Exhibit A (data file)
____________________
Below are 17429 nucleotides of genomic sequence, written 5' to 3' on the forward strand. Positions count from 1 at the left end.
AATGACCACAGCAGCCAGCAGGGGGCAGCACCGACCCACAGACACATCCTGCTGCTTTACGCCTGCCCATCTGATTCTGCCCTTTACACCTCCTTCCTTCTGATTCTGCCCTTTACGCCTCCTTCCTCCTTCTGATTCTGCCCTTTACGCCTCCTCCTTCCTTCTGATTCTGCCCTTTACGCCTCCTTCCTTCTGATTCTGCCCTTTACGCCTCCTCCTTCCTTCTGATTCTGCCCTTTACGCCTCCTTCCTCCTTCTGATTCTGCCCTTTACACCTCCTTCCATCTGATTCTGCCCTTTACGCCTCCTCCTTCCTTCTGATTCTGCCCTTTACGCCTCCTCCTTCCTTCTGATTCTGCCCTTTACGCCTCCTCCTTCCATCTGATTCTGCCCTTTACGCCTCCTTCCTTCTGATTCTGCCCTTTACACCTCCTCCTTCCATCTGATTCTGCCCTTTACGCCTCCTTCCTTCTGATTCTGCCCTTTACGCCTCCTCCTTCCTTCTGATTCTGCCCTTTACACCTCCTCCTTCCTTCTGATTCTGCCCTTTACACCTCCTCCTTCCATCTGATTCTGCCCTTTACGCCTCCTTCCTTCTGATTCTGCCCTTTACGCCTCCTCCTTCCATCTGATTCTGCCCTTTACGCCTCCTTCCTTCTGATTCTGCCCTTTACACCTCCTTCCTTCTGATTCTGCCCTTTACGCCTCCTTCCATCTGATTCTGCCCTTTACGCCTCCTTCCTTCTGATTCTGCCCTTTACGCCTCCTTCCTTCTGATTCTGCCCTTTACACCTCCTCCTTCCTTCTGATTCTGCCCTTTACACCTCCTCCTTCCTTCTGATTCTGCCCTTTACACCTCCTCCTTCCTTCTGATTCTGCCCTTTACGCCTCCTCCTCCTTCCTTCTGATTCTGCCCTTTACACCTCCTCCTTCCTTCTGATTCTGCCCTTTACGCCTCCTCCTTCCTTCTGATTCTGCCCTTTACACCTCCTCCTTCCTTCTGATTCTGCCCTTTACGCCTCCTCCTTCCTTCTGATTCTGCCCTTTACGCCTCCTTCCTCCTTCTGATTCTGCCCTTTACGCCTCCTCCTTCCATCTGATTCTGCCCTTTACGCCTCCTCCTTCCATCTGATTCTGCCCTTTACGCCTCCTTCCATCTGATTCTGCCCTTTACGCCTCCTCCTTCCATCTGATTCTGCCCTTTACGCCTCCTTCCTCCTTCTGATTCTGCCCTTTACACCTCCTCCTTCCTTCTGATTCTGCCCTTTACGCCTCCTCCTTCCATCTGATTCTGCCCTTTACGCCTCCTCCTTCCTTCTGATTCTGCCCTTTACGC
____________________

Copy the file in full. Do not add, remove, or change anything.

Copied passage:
Below are 17429 nucleotides of genomic sequence, written 5' to 3' on the forward strand. Positions count from 1 at the left end.
AATGACCACAGCAGCCAGCAGGGGGCAGCACCGACCCACAGACACATCCTGCTGCTTTACGCCTGCCCATCTGATTCTGCCCTTTACACCTCCTTCCTTCTGATTCTGCCCTTTACGCCTCCTTCCTCCTTCTGATTCTGCCCTTTACGCCTCCTCCTTCCTTCTGATTCTGCCCTTTACGCCTCCTTCCTTCTGATTCTGCCCTTTACGCCTCCTCCTTCCTTCTGATTCTGCCCTTTACGCCTCCTTCCTCCTTCTGATTCTGCCCTTTACACCTCCTTCCATCTGATTCTGCCCTTTACGCCTCCTCCTTCCTTCTGATTCTGCCCTTTACGCCTCCTCCTTCCTTCTGATTCTGCCCTTTACGCCTCCTCCTTCCATCTGATTCTGCCCTTTACGCCTCCTTCCTTCTGATTCTGCCCTTTACACCTCCTCCTTCCATCTGATTCTGCCCTTTACGCCTCCTTCCTTCTGATTCTGCCCTTTACGCCTCCTCCTTCCTTCTGATTCTGCCCTTTACACCTCCTCCTTCCTTCTGATTCTGCCCTTTACACCTCCTCCTTCCATCTGATTCTGCCCTTTACGCCTCCTTCCTTCTGATTCTGCCCTTTACGCCTCCTCCTTCCATCTGATTCTGCCCTTTACGCCTCCTTCCTTCTGATTCTGCCCTTTACACCTCCTTCCTTCTGATTCTGCCCTTTACGCCTCCTTCCATCTGATTCTGCCCTTTACGCCTCCTTCCTTCTGATTCTGCCCTTTACGCCTCCTTCCTTCTGATTCTGCCCTTTACACCTCCTCCTTCCTTCTGATTCTGCCCTTTACACCTCCTCCTTCCTTCTGATTCTGCCCTTTACACCTCCTCCTTCCTTCTGATTCTGCCCTTTACGCCTCCTCCTCCTTCCTTCTGATTCTGCCCTTTACACCTCCTCCTTCCTTCTGATTCTGCCCTTTACGCCTCCTCCTTCCTTCTGATTCTGCCCTTTACACCTCCTCCTTCCTTCTGATTCTGCCCTTTACGCCTCCTCCTTCCTTCTGATTCTGCCCTTTACGCCTCCTTCCTCCTTCTGATTCTGCCCTTTACGCCTCCTCCTTCCATCTGATTCTGCCCTTTACGCCTCCTCCTTCCATCTGATTCTGCCCTTTACGCCTCCTTCCATCTGATTCTGCCCTTTACGCCTCCTCCTTCCATCTGATTCTGCCCTTTACGCCTCCTTCCTCCTTCTGATTCTGCCCTTTACACCTCCTCCTTCCTTCTGATTCTGCCCTTTACGCCTCCTCCTTCCATCTGATTCTGCCCTTTACGCCTCCTCCTTCCTTCTGATTCTGCCCTTTACGC